Skip to main content

3 new features that I wish were in OpenNMS 2.0

As a long time OpenNMS user I've been often impressed with its extensibility and the completeness of its feature set. There is support for lots of data collection techniques: from the old school snmp exec extensions, to the http poller, from the JDBC poller to the XML poller and many others that I probably forgot to mention.

Supporting new probes is therefore just a matter of how, not if , it can be done. And with new monitoring tools popping up every day this is clearly good as it allows OpenNMS to keep up with the competition.
So the present looks bright, but what about the future? With OpenNMS 2.0 not yet on the radar I thought I could put together a list of features I would love to have. What do you think of them?

1. Receiving metrics over the Graphite/Carbon protocol

Graphite is the new kid on the monitoring block and its primary concern is with receiving, storing and graphing data. It does not rely on any existing protocol for data collection, but instead invented its own.

The protocol is dead simple: text lines sent over a tcp socket with the following format:
metric-path value timestamp
A client can be as simple as this shell one-liner:
echo -e " 42 `date +%s`\n\n" | nc graphitehost 2003
Enabling the collection of metrics over this protocol would enable OpenNMS to:
  1. use any of the numerous collectd (not OpenNMS collectd) plugins (like tailing a log file and counting istances of certain text patterns)
  2. let applications push custom metrics into OpenNMS through libraries available for most programming languages
  3. reduce XML configuration overhead
  4. leverage it as an extensible platform for integration with other systems
  5. position itself as a Graphite (partial?) replacement (in conjunction with item 2) because Graphite does not do thresholding or alerting
Notes: OpenNMS should find a way to correlate the metric to the node by looking at the first component in the metric-path and matching it with the node name or the node id and should handle the creation of new metrics on the fly without any configuration.

2. Expose collected metrics over JSON

RRD png graphs are fine, but to be cool and hang out with the new kids you have to render stuff in the browser and do it like this:

Graphs like that require that metrics be accessible through JSON and recent versions of RRD already support exporting to this format.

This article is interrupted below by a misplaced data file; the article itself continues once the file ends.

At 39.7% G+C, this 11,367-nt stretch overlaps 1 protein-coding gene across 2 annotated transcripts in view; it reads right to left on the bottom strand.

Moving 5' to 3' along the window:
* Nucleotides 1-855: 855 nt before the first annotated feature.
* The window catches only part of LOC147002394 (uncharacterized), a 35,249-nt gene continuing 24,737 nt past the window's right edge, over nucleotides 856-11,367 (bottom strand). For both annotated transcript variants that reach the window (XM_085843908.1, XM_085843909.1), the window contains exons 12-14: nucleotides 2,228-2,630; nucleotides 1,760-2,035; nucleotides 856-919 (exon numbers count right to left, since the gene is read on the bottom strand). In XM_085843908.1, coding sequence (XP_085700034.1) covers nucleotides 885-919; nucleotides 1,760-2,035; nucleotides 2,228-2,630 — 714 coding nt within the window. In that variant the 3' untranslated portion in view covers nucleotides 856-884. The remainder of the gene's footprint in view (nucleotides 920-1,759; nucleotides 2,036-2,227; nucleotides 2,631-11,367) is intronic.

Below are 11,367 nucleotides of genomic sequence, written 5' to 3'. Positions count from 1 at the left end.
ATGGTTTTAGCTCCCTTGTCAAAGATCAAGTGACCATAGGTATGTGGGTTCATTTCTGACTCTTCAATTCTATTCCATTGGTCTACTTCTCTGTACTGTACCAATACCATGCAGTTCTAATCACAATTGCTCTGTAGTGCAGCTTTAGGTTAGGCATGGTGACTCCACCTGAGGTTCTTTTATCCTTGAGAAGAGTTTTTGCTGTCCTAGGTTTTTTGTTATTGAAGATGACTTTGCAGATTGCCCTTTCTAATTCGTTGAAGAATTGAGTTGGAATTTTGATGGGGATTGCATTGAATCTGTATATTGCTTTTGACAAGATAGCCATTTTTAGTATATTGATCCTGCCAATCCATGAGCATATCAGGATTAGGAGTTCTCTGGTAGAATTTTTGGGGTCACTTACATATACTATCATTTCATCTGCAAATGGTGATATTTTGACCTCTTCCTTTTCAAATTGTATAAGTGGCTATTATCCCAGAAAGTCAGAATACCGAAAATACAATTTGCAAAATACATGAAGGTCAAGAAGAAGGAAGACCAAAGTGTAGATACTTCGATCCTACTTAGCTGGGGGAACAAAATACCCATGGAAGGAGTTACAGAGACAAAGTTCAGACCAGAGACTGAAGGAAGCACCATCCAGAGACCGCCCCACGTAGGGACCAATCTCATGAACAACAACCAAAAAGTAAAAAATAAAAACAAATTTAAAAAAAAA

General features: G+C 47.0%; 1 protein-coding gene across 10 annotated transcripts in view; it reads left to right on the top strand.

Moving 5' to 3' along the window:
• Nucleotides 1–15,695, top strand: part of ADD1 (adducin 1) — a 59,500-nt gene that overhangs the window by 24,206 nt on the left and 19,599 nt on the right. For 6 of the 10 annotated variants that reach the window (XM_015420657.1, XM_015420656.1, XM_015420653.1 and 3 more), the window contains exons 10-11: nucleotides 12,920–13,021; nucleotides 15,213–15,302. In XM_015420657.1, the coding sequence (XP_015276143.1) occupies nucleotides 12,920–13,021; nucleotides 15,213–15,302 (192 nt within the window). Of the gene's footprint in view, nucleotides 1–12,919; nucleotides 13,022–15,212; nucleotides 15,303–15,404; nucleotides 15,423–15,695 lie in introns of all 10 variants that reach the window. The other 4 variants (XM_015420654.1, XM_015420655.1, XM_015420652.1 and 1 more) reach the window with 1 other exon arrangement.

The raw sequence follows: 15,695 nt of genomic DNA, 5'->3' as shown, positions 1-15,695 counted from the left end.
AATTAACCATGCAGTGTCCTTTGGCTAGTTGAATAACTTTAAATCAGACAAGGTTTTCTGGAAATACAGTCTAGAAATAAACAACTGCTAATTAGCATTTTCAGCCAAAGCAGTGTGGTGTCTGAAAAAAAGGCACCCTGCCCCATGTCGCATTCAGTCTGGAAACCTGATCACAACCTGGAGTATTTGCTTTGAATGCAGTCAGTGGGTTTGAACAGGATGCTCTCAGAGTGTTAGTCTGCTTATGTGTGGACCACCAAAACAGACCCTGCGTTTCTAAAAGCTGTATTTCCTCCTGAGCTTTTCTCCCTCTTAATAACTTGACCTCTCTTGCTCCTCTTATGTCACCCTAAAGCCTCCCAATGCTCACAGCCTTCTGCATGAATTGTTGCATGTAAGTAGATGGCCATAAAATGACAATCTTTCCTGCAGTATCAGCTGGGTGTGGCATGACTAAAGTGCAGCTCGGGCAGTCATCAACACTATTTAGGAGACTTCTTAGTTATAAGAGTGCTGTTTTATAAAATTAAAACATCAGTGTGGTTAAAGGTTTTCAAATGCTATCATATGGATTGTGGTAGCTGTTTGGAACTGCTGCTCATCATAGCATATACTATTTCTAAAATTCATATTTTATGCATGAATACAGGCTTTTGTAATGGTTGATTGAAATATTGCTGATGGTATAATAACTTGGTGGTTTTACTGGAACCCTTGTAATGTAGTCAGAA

Checking this item would also open a new world of possibilities as people could write graphs and dashboards in javascript/html which nowadays seem to be way more popular than properties files (and I can see why).

3. Provide a pub/sub event bus over an open message protocol (amqp, openwire, jms, etc)

OpenNMS already uses an event bus internally and it would be super cool if events could also be broadcasted (and received) over an open protocol like AMQP.
Broadcasting would be especially useful for:
  1. handling of notifications outside of OpenNMS with systems like PagerDuty, or simply with scripts that will send notifications to different recipients/endpoints depending on the affected service/node (this has always been a pain point with the current OpenNMS notification system)
  2. complex event processing with tools like Esper
  3. relying of events into other systems for trouble ticketing, performance analysis, correlation
  4. automated event handling: restarting hung services, killing runaway processing, relocating instances, etc
As for receving I can't see any big driver for implementation yet as OpenNMS already has and I guess we could live with it if just someone made a Java client. Of course the adoption of AMQP or similar protocol would remove the necessity for this client entirely.


Blogger said…
Bluehost is ultimately one of the best web-hosting company with plans for all of your hosting requirments.

Popular posts from this blog

Indexing Apache access logs with ELK (Elasticsearch+Logstash+Kibana)

Who said that grepping Apache logs has to be boring?

The truth is that, as Enteprise applications move to the browser too, Apache access logs are a gold mine, it does not matter what your role is: developer, support or sysadmin. If you are not mining them you are most likely missing out a ton of information and, probably, making the wrong decisions.
ELK (Elasticsearch, Logstash, Kibana) is a terrific, Open Source stack for visually analyzing Apache (or nginx) logs (but also any other timestamped data).

From 0 to ZFS replication in 5m with syncoid

The ZFS filesystem has many features that once you try them you can never go back. One of the lesser known is probably the support for replicating a zfs filesystem by sending the changes over the network with zfs send/receive.
Technically the filesystem changes don't even need to be sent over a network: you could as well dump them on a removable disk, then receive  from the same removable disk.

A not so short guide to ZFS on Linux

Updated Oct 16 2013: shadow copies, memory settings and links for further learning.
Updated Nov 15 2013: shadow copies example, samba tuning.

Unless you've been living under a rock you should have by now heard many stories about how awesome ZFS is and the many ways it can help with saving your bacon.

The downside is that ZFS is not available (natively) for Linux because the CDDL license under which it is released is incompatible with the GPL. Assuming you are not interested in converting to one of the many Illumos distributions or FreeBSD this guide might serve you as a starting point if you are attracted  by ZFS features but are reluctant to try it out on production systems.

Basically in this post I note down both the tought process and the actual commands for implementing a fileserver for a small office. The fileserver will run as a virtual machine in a large ESXi host and use ZFS as the filesystem for shared data.